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Institutional Affiliation: Stanford University
NBER Working Papers and Publications
|June 2016||The Political Economy of Public Sector Absence: Experimental Evidence from Pakistan|
with , , : w22340
Public sector absenteeism undermines service delivery in many developing countries. We report results from an at-scale randomized control evaluation in Punjab, Pakistan of a reform designed to address this problem. The reform affects healthcare for 100 million citizens across 297 political constituencies. It equips government inspectors with a smartphone monitoring system and leads to a 76% increase in inspections. However, the surge in inspections does not always translate into increased doctor attendance. The scale of the experiment permits an investigation into the mechanisms underlying this result. We find that experimentally increasing the salience of doctor absence when communicating inspection reports to senior policymakers improves subsequent doctor attendance. Next, we find that b...
|May 2015||Personalities and Public Sector Performance: Evidence from a Health Experiment in Pakistan|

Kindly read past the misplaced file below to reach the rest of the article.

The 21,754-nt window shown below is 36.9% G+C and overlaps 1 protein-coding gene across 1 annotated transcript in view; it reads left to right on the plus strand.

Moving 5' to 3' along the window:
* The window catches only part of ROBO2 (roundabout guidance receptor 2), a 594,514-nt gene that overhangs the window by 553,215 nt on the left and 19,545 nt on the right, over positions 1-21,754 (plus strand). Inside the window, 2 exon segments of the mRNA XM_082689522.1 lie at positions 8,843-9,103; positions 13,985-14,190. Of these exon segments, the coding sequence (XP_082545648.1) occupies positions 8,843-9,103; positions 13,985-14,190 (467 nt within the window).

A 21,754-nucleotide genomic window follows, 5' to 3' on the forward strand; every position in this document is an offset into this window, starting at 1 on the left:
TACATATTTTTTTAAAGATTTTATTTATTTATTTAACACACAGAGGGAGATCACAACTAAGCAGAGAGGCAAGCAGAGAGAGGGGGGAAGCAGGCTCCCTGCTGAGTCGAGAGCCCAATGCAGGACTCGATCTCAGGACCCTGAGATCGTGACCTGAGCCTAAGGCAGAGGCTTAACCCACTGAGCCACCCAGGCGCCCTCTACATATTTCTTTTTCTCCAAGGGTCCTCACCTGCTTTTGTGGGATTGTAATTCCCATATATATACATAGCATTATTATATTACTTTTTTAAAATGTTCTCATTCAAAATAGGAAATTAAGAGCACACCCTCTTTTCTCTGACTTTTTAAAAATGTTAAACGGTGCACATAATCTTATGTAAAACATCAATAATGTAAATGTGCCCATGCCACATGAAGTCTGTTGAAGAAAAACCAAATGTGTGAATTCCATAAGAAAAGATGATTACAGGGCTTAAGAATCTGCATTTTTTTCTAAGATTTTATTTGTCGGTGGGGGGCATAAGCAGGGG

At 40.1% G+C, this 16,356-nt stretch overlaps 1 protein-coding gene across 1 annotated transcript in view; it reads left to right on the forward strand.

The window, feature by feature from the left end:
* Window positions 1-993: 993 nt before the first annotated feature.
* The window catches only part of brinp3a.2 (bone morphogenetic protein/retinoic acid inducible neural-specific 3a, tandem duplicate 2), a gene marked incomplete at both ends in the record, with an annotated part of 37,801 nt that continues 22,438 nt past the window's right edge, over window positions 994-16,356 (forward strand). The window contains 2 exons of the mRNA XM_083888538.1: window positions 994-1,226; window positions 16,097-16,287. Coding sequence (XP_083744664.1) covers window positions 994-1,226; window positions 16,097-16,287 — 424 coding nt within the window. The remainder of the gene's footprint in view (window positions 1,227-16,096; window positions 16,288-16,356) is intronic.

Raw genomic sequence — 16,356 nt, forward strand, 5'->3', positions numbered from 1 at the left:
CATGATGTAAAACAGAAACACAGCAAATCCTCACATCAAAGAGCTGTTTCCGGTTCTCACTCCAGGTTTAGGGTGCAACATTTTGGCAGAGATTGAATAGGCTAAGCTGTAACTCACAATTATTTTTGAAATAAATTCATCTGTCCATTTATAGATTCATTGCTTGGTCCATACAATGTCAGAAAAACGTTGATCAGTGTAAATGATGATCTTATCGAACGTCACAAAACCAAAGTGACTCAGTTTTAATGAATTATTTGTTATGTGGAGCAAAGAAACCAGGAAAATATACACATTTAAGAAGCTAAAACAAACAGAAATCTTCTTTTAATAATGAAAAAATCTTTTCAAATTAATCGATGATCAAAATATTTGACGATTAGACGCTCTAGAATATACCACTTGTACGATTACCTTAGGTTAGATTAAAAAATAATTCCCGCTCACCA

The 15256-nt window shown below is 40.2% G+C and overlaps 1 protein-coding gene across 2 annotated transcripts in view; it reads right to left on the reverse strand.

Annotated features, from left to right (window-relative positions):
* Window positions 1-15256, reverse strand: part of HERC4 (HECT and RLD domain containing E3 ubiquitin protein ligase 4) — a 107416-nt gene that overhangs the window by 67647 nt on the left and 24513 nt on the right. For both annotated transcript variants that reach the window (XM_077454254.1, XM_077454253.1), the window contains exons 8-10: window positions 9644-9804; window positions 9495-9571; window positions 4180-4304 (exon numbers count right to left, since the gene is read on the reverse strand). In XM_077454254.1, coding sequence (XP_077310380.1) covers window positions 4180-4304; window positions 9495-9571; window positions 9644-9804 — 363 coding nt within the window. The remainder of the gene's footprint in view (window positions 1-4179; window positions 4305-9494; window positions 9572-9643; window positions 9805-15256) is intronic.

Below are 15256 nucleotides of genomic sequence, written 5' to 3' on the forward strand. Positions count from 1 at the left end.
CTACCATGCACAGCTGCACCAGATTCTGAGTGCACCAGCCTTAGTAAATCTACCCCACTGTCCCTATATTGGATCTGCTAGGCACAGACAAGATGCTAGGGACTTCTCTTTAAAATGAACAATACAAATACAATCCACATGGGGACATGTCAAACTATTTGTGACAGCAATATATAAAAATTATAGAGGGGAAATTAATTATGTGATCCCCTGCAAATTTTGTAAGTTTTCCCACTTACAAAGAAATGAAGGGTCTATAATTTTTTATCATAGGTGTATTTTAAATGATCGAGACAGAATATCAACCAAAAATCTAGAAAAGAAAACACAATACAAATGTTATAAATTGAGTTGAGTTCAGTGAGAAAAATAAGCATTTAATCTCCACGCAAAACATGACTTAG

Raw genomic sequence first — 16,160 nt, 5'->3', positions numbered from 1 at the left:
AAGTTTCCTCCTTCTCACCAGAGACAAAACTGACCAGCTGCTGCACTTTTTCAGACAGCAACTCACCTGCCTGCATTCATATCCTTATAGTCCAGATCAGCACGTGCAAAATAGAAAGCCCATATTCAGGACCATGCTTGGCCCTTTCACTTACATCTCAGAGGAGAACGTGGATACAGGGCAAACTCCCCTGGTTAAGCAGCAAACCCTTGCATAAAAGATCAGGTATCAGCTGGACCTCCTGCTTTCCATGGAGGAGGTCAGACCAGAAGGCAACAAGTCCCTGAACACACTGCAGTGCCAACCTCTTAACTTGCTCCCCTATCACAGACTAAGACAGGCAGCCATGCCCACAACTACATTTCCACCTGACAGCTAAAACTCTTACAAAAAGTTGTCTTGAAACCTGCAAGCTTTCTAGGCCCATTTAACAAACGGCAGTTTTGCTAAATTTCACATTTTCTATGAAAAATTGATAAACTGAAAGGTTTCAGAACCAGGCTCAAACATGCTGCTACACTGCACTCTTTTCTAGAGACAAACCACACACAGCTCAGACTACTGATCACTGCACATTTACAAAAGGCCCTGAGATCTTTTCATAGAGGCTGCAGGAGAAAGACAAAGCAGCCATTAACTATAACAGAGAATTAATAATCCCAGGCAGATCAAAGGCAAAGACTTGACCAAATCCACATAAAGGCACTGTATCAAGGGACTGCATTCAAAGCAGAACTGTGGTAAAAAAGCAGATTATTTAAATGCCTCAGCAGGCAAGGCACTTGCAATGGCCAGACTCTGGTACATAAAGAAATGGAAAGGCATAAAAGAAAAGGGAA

with , , , : w21180
This paper provides evidence that the personalities of policymakers matter for policy. Three results support the relevance of personalities for policy. First, doctors with higher Big Five and Perry Public Sector Motivation scores attend work more and falsify inspection reports less. Second, health inspectors who score higher on these measures exhibit larger treatment responses to increased monitoring. Last, senior health officials with higher personality scores respond more to data on staff absence by compelling better subsequent attendance. These results suggest that interpersonal differences matter are consequential for state performance.
|May 2014||Identifying Ideology: Experimental Evidence on Anti-Americanism in Pakistan|
with , , , , : w20153
Identifying the role of intrinsic, ideological motivation in political behavior is confounded by agents' consequential aims and social concerns. We present results from two experiments that implement a methodology isolating Pakistani men's intrinsic motives for expressing anti-American ideology, in a context with clearly-specified financial costs, but minimal consequential or social considerations. Over one-quarter of subjects forgo around one-fifth of a day's wage to avoid anonymously checking a box indicating gratitude toward the U.S. government, thus revealing anti-Americanism. We find that ideological expression responds to financial and social incentives, and that measured ideology predicts membership in a major anti-American political party.